And then to be told I have to stay on that package for at least 1 month before I can be downgraded!?

So, let me get this straight. Sky upgrade me without giving me a choice to opt out until they’d charged me £12.50 for a months worth of service that I didn’t even want?

Is that legal? Anybody…?

I work online all day so when I get home I tend not to turn on a pc or go online unless I need to shop, check mail or have a bit of a browse.

I don’t download music, films or watch much on YouTube. I just tend to browse and check email so I really struggle to believe I can use up my (massively generous) 2GB usage allowance.

The Sky Usage Tool is rubbish. It only shows usage by month so it’s impossible to work out when the most usage occurred.

This > Broadband Usage Calculator< helped me see that there is a very slim chance that ,with what I would consider ‘heavy’ usage, I might just squeak past the 2GB now and again.

So, an extra £7.50 per month for the Sky Unlimited Broadband package.

That’s on top of the TV subscription and my line rental and call package from BT.

Line rental = £11 (I got a bit of a deal and also opted for paperless billing & paying by direct debit which makes it cheaper)

Call package = £5 (anytime calls – not needed now as back in an office)

Sky TV = £28 (couple of bundles and a movie pack)

Sky Broadband – was £5 per month but now up to £12.50

Monthly cost = £56.50

Not worth it in my opinion.

I know a lot of people pay more than that for Sky with all the channels and bells and whistles but I still refer to TV as ‘the idiots lantern’.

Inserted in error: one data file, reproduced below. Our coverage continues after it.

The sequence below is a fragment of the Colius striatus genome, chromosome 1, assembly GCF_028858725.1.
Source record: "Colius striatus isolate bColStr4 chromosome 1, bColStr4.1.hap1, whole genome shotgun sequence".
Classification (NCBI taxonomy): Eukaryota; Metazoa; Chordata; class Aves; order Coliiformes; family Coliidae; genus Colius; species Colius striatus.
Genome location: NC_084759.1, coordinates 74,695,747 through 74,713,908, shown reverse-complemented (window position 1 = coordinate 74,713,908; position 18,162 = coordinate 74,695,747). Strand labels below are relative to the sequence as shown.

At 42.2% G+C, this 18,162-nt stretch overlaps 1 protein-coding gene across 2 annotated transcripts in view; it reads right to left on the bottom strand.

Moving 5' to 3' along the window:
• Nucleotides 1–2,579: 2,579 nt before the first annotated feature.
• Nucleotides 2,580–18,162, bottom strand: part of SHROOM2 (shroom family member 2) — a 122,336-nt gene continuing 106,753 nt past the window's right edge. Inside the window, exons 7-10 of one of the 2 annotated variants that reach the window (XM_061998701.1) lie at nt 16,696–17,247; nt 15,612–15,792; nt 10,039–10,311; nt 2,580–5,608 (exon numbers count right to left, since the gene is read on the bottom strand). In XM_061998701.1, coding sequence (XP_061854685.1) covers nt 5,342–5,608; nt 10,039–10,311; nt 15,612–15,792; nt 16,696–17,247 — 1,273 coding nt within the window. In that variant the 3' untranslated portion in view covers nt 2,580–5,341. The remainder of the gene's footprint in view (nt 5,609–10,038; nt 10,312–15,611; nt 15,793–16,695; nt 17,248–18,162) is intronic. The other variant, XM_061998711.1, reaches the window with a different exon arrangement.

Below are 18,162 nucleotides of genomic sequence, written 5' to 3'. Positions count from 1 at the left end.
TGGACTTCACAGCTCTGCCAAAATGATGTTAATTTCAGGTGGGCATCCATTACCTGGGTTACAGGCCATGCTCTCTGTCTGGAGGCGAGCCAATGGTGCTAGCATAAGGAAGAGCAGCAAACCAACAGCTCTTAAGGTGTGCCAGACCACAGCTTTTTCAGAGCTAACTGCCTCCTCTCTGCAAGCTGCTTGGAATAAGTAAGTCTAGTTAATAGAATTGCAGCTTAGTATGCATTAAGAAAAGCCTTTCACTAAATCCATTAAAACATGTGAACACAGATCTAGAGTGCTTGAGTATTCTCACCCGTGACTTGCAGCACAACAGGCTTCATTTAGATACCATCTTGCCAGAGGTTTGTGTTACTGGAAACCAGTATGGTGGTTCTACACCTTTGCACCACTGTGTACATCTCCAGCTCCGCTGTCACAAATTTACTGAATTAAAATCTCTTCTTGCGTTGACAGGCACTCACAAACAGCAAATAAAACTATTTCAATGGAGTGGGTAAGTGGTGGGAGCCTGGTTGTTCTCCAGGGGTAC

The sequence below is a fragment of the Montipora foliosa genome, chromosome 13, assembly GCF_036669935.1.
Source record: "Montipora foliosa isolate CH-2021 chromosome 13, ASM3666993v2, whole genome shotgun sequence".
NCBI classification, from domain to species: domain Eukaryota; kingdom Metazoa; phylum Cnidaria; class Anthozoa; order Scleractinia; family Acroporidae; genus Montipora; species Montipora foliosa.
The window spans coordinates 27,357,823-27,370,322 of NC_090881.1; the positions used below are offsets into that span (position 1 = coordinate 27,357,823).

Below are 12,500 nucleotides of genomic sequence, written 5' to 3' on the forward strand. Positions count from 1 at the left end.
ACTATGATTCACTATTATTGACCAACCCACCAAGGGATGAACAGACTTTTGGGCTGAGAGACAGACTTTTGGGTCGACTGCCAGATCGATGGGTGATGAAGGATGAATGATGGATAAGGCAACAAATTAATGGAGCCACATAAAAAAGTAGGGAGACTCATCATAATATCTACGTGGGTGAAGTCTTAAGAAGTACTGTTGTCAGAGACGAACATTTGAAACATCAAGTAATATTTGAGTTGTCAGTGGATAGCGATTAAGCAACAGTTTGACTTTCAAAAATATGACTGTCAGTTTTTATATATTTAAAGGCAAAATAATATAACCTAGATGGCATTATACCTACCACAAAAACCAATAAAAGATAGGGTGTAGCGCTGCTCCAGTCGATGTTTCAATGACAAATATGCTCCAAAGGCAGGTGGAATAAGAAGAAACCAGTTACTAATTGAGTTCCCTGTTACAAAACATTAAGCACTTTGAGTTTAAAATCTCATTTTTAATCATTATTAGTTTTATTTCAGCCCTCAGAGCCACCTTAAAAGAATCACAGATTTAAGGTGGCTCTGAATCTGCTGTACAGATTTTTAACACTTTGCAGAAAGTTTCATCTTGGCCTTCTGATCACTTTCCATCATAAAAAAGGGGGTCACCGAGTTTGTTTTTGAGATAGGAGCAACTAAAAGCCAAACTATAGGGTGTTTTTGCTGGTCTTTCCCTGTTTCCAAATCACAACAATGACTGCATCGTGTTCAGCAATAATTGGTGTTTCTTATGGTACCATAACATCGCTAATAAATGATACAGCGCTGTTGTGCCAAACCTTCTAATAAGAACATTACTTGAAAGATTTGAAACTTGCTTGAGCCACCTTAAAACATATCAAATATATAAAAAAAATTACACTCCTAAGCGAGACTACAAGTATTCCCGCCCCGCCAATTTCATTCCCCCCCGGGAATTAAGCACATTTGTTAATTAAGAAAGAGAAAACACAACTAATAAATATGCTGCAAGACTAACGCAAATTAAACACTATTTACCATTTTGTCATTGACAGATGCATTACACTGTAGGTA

And so, having decided that Sky and all their services can go whistle, what choices?

Well, I’ve opted for BT all the way.

I could have gone to Talk Talk for phone & broadband for just £19.03 per month including line rental, free evening & weekend calls and 40GB of monthly usage. Yes Sky, 40GB!!

But if I did that I wouldn’t have any kind of TV package.

I looked at Virgin but you don’t get much for your money and you have to pay extra to have a box that pauses, rewinds and records live TV.

Virgin Media, sort that out! Extra? For technology that’s been around for a long time now?!

So, BT.

They have an offer that makes line rental £9.49 if you pay for 12 months in advance. (I’m happy to do that but I wonder what offer they’ll come up with to manipulate next quarters profit figures?)

Then, Broadband with free evening and weekend calls is £13.99 per month but the first 3 months are free (making it work out to about £10.50 per month over 1 year)

The BT Vision Bronze package (which I consider to be equivalent to the package I had from Sky) is £7.50 per month for 3 months then £14.99 thereafter (equivalent to £13.12 per month)

So let’s work that out:

Line rental = £9.49

Broadband and calls = £10.50 eqv.

TV = £13.12 eqv.

Total = £33.11 per month.

And I’m going to get 10GB of usage allowance per month which isn’t as much as Talk Talk but it’s 5x more than Sky and I’ll be saving about £23.40 per month by comparison!

That’s a saving of about £280 over the year!

Oh, and here’s another tip.

If you’re thinking of switching to BT, don’t buy the Phone, Broadband & TV bundle offer. It’s actually cheaper to buy the Broadband only offer and the TV only offer which works out about £2 per month less than the bundle. It’s also a slightly better package and you can order it all at the same time!

~

Sky Upgrade Letter

I had a letter from Sky the other day which told me that I’d gone over my broadband usage allowance for the second time in 6 months so they had automatically upgraded me to ‘Sky Broadband Unlimited’

The letter then went on to say this new service should be more suited to my needs, I can track my usage online and they would need to re-test the performance of my line.

It then said I should refer to my Sky Statement for a full breakdown of the payments due for my broadband.

Nowhere in the letter did it mention the cost of this new upgraded service. As the sentence above suggests, I would have to wait for my statement to find out how much it costs.